Sciatica is the name for the, often severe, pain that comes from irritation or pressure on the sciatic nerve which runs down the back of the leg. It can affect either or both legs and can be caused by a number of different things. It is not a condition in itself any more than a pain in your head is called a headache (lots of things can cause headaches).
It is also commonly misdiagnosed.
Your sciatic nerve is much larger than most people think, in that it’s not a little string – it’s about the thickness of your thumb. You can get much more than just pain from irritation of your sciatic nerve. You can get numbness, tingling, pins and needles and even the sensation of trickling water.
One thing is certain. Sciatica is not caused by an absence or shortage of antiinflammatories or painkillers in the body! Just like headaches don’t come from an aspirin shortage. It is very important that the cause of the nerve irritation is addressed and not just masked by tablets.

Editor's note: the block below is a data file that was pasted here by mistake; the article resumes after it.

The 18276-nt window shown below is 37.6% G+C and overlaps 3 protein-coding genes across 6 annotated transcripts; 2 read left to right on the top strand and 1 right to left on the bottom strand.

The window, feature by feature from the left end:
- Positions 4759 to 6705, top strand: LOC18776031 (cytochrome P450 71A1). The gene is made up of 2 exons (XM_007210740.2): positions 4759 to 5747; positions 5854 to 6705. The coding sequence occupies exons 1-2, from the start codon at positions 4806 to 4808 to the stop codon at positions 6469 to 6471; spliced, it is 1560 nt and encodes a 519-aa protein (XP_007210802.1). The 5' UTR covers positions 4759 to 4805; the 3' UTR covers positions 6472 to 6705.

Sciatica is not always caused by a disc problem (for information on disc problems see here). Sciatica can result from swelling in the tissues around the spine. There are no empty spaces in your body and if a muscle or joint becomes inflamed and swollen it can press on the delicate nerves. In this instance restoring the spine to it’s normal function and flexibility can reduce the swelling and take the pressure off the nerve. Sciatica can also be caused by muscle spasm in the buttock. A particularly tight muscle in your cheek can press on the nerve and produce pain. In a number of people the sciatic nerve passes through the muscle and if that muscle goes into spasm it compresses the nerve.
As chiropractors we are trained to detect and differentiate between these varying causes and know the best way to treat these problems. Sciatica can often take some time to resolve. This is because nerve tissue is highly specialised and, as such, takes a long time to heal. It’s like constantly hitting your thumb with a hammer. It’ll keep hurting as long as you keep doing it (like the pressure on the nerve). However when you stop hitting your thumb (pressing on the nerve) only then can it start to heal and it will still hurt for some while as it recovers. The prognosis is, however, usually very good.